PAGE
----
Macros are without a doubt the most advanced feature in Haxe. They are often perceived as dark magic that only a select few are capable of mastering, yet there is nothing magical (and certainly nothing dark) about them.
The AST is the result of parsing Haxe code into a typed structure. This structure is exposed to macros through the types defined in the file
haxe/macro/Expr.hxof the Haxe Standard Library.
Figure: The role of macros during compilation.
A basic macro is a syntax-transformation. It receives zero or more expressions and also returns an expression. If a macro is called, it effectively inserts code at the place it was called from. In that respect, it could be compared to a preprocessor like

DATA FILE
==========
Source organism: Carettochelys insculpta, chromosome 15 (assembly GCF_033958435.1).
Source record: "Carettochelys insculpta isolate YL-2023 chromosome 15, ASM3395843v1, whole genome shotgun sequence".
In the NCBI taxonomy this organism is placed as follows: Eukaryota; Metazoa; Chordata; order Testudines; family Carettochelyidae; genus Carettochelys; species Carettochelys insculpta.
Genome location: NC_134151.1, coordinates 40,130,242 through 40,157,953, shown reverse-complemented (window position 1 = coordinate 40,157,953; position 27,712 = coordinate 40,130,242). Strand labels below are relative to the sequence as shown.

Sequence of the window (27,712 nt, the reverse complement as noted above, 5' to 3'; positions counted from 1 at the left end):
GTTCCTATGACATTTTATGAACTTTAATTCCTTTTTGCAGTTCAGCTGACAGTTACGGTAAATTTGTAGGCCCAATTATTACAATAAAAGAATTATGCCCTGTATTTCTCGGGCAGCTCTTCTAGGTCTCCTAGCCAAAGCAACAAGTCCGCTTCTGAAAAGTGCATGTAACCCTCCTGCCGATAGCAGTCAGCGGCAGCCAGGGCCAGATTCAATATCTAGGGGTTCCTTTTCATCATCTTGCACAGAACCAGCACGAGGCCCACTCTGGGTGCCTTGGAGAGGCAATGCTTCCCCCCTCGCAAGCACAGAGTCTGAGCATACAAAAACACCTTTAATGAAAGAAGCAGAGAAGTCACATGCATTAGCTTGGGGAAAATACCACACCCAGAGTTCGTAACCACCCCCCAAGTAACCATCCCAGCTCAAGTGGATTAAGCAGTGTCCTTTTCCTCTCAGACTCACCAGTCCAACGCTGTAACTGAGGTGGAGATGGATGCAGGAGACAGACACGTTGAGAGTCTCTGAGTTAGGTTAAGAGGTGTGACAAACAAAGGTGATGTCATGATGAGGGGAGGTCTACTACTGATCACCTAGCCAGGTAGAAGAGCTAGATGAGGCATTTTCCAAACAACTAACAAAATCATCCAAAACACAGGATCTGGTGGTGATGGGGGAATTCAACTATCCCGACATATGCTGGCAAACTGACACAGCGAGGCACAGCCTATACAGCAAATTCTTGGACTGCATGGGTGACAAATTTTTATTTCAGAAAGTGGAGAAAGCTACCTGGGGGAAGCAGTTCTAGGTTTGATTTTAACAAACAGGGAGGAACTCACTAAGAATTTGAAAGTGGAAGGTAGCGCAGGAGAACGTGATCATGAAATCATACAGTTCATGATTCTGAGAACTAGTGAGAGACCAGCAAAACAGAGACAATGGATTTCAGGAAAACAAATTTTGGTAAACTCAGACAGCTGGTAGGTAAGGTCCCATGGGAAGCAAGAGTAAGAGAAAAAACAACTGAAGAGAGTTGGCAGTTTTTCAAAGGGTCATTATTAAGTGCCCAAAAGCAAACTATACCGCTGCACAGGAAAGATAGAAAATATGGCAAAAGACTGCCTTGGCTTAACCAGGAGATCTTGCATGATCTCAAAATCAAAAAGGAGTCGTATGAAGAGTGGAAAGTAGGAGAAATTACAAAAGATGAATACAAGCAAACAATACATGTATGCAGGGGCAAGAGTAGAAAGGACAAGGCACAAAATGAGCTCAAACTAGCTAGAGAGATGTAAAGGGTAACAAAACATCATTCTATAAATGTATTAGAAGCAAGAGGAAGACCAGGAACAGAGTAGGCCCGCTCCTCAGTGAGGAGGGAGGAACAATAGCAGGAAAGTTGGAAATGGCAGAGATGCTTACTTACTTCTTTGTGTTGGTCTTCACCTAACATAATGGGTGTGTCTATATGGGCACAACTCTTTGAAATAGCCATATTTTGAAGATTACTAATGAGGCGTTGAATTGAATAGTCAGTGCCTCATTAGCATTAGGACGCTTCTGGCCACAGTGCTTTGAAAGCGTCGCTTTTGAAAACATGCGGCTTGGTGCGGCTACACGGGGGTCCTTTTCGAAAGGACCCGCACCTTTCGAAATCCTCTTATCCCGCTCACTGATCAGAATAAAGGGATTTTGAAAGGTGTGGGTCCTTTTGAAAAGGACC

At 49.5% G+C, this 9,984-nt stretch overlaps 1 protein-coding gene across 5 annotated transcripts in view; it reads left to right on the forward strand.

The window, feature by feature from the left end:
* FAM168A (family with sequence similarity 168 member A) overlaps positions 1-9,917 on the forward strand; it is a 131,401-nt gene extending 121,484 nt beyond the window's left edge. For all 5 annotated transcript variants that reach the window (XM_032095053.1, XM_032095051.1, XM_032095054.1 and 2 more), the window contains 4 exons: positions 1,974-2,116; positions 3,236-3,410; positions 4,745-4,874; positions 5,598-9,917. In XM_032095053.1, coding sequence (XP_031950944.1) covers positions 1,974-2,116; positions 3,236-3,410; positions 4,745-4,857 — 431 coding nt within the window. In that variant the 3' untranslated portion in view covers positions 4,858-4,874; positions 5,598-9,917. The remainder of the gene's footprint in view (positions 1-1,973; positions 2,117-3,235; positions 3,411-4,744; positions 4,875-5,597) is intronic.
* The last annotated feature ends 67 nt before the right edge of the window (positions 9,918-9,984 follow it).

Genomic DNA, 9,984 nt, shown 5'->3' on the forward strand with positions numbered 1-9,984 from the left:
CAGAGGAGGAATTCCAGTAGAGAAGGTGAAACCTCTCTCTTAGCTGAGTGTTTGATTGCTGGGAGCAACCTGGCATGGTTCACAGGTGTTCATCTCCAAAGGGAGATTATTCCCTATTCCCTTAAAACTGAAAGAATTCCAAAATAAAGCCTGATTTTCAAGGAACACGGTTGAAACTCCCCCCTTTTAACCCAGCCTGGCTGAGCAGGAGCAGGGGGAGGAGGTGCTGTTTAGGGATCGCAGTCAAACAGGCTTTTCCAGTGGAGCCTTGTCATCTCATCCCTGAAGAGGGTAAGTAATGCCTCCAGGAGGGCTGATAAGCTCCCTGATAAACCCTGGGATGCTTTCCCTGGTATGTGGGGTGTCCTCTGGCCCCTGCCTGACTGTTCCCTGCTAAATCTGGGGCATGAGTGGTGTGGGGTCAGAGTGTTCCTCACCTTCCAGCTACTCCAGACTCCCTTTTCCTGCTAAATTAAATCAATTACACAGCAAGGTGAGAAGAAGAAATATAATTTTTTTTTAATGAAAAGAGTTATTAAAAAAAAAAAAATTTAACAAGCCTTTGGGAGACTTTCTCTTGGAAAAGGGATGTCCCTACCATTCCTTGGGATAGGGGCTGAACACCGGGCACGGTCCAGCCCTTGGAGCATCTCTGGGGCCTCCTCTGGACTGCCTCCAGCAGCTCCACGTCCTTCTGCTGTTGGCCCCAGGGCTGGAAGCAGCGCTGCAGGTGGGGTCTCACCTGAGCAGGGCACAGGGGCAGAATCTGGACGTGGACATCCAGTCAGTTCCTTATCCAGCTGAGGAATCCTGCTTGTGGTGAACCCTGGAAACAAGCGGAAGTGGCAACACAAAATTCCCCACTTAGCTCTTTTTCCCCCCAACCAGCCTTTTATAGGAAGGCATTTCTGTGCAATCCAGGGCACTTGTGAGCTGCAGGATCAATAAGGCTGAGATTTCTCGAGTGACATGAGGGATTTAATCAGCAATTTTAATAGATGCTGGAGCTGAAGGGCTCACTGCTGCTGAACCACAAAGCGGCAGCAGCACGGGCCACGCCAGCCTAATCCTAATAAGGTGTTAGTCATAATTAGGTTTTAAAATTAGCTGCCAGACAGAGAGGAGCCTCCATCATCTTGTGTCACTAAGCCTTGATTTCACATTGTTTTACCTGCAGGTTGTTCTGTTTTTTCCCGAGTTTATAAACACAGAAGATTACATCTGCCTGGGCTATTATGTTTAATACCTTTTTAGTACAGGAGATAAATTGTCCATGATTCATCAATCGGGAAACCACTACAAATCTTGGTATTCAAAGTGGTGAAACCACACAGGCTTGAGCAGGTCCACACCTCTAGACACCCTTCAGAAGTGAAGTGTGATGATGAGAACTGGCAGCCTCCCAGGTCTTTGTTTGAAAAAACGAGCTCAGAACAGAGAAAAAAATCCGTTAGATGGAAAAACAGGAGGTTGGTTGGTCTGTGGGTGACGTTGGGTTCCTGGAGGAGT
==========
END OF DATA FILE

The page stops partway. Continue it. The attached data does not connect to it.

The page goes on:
#define in C++, but a Haxe macro is not a textual replacement tool.
We can identify different kinds of macros, which are run at specific compilation stages:
--macrocompiler parameter. They are executed after the compiler arguments were processed and the typer context has been created, but before any typing was done (see Initialization macros).
@:autoBuildmetadata. They are executed per-type, after the type has been set up (including its relation to other types, such as inheritance for classes) but before its fields are typed (see Type Building).